He said hello and then said, “What are you up to now?”
“I’m still crazy. The rain feels good. I love to walk in it.
“I don’t think I’d like that,” he said.
“You might if you tried.”
“I never have.”
She licked her lips. “Rain even tastes good.”
“What do you do, go around trying everything once?” he asked.
All you have to do is wait. Sit tight and wait for the right moment. Not try to change anything by force, just watch the drift of things. Make an effort to cast a fair eye on everything. If you do that, you just naturally know what to do. But everyone’s always too busy. They’re too talented, their schedules are too full. They’re too interested in themselves to think about what’s fair.
I also realized that there were lots of unacknowledged theater forms going on all around. Our lives are filled with performances that have been so woven into our daily routine that the artificial and performative aspect has slipped into invisibility.
People have traditionally turned to ritual to help them frame and acknowledge and ultimately even find joy in just such a paradox of being human – in the fact that so much of what we desire for our happiness and need for our survival comes at a heavy cost. We kill to eat, we cut down trees to build our homes, we exploit other people and the earth. Sacrifice – of nature, of the interests of others, even of our earlier selves – appears to be an inescapable part of our condition, the unavoidable price of all our achievements. A successful ritual is one that addresses both aspects of our predicament, recalling us to the shamefulness of our deeds at the same time it celebrates what the poet Frederick Turner calls “the beauty we have paid for with our shame.” Without the double awareness pricked by such rituals, people are liable to find themselves either plundering the earth without restraint or descending into self-loathing and misanthropy.
― Michael Pollan, A Place of My Own: The Education of an Amateur Builder
The belief that children must be punished to learn better behaviors is illogical. Children learn to roll, crawl, walk, talk, read, and other complex behaviors without a need for punishment. Why, then, wouldn’t the same gentle guidance, support, and awareness of developmental capabilities that parents employ to help their little ones learn those complex skills also work to help them learn to pet the cat gently and draw on paper instead of walls?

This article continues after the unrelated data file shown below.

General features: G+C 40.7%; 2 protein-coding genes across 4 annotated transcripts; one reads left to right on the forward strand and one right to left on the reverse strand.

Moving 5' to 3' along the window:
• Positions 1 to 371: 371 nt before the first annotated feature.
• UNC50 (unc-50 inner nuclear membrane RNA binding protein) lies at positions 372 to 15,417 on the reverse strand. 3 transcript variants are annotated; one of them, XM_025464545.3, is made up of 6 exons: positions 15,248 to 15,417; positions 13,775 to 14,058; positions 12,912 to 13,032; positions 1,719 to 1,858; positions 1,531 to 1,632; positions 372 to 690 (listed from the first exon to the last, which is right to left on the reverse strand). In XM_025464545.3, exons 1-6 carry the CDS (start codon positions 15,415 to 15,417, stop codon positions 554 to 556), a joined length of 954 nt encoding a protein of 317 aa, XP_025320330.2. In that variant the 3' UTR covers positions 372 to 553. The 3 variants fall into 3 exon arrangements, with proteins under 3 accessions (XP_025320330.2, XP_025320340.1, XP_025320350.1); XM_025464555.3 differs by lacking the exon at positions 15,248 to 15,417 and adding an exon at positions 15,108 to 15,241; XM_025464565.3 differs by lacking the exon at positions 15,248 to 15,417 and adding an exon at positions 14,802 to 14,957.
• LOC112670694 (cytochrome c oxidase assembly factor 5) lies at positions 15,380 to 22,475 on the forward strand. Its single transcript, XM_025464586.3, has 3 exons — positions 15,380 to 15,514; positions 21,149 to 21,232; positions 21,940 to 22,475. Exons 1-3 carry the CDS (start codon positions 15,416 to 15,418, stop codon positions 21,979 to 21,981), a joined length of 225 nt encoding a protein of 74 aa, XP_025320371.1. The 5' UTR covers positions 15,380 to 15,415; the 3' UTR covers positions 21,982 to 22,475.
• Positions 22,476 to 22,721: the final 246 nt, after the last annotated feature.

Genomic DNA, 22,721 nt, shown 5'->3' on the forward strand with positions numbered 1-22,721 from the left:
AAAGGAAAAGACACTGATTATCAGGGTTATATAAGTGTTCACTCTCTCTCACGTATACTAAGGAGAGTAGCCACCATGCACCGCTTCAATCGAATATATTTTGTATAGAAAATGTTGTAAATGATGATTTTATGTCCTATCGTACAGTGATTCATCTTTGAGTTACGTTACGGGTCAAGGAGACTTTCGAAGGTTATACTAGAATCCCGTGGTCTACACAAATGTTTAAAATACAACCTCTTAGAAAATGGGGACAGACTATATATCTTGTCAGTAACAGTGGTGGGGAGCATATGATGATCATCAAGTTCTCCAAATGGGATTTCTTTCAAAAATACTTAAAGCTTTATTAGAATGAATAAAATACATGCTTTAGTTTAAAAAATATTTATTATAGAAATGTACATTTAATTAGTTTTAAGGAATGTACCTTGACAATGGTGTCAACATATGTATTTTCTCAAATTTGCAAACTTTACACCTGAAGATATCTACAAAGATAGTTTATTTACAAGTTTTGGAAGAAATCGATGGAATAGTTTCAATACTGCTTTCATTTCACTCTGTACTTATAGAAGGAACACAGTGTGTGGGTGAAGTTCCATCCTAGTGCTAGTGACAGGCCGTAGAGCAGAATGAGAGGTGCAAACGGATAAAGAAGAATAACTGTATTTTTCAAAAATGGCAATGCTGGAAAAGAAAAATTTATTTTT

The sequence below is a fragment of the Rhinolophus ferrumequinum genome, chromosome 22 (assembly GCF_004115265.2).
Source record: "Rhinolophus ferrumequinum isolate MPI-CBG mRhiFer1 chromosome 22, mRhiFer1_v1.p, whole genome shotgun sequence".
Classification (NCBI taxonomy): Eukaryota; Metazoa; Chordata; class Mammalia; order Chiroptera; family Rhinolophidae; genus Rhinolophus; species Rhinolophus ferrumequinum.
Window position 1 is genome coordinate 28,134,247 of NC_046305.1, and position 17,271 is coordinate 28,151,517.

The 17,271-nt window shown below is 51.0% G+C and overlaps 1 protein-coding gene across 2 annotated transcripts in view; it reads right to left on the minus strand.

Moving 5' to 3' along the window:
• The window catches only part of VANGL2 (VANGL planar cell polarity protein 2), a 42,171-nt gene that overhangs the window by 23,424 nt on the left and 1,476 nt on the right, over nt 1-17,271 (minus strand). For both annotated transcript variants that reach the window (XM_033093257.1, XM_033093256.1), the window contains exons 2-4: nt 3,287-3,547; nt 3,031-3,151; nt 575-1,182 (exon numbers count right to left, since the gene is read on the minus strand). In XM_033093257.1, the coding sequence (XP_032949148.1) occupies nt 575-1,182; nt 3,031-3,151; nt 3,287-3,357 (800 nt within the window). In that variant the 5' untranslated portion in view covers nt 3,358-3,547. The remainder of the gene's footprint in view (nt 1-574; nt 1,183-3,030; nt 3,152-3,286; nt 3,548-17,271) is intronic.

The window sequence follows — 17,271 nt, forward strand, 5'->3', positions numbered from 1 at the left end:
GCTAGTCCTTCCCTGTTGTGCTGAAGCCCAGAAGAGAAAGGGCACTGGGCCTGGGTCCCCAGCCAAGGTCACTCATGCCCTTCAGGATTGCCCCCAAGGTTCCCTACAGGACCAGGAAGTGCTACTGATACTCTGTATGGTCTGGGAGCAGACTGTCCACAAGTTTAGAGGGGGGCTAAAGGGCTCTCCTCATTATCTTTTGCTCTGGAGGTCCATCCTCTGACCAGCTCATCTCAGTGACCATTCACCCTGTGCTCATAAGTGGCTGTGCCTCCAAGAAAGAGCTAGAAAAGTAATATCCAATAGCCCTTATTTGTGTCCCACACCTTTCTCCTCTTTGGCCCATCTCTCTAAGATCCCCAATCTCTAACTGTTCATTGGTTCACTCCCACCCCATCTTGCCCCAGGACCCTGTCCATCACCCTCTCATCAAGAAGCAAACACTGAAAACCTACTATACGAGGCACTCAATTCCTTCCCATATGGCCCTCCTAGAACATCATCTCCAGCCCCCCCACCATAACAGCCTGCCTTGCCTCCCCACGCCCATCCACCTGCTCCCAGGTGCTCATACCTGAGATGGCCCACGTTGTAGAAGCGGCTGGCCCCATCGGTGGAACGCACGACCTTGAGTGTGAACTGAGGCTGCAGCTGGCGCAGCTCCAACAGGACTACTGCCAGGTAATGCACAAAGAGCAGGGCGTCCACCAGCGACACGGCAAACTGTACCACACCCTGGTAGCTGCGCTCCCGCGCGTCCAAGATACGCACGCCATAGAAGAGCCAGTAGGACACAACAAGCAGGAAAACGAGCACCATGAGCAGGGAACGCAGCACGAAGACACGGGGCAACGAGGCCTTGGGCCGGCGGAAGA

― L.R. Knost, Two Thousand Kisses a Day: Gentle Parenting Through the Ages and Stages
There is a vitality, a life force, an energy, a quickening that is translated through you into action, and because there is only one of you in all time, this expression is unique. And if you block it, it will never exist through any other medium and will be lost. The world will not have it. It is not your business to determine how good it is nor how valuable nor how it compares with other expressions. It is your business to keep it yours clearly and directly, to keep the channel open. You do not even have to believe in yourself or your work. You have to keep yourself open and aware to the urges that motivate you.
― Martha Graham, as quoted in The Life and Work of Martha Graham by Agnes de Mille
There is really no natural limit to the practice of loving kindness in meditation or in one’s life. It is an ongoing, ever-expanding realization of interconnectedness. It is also its embodiment. When you can love one tree or one flower or one dog or one place, or one person or yourself for one moment, you can find all people, all places, all suffering, all harmony in that one moment. Practicing in this way is not trying to change anything or get anywhere, although it might look like it on the surface. What it is really doing is uncovering what is always present. Love and kindness are here all the time, somewhere, in fact, everywhere. Usually our ability to touch them and be touched by them lies buried below our own fears and hurts, below our greed and our hatreds, below our desperate clinging to the illusion that we are truly separate and alone.
― Jon Kabat-Zinn, Wherever You Go, There You Are: Mindfulness Meditation in Everyday Life
Most of us are searching–consciously or unconsciously–for a degree of internal balance and harmony between ourselves and the outside world, and if we happen to become aware–like Stravinsky–of a volcano within us, we will compensate by urging restraint. By that same token, someone who bore a glacier within them might urge passionate abandon. The danger is, as Bergman points out, that a glacial personality in need of passionate abandon may read Stravinsky and apply restraint instead.
Synchronicities, those times when an outer event resonates mysteriously and powerfully with what’s happening inside, are more numerous during great shifts and upheavals. If we pay attention, if we approach them as symbolic and revelatory, they will often illuminate a way for us.
― Sue Monk Kidd,The Dance of the Dissident Daughter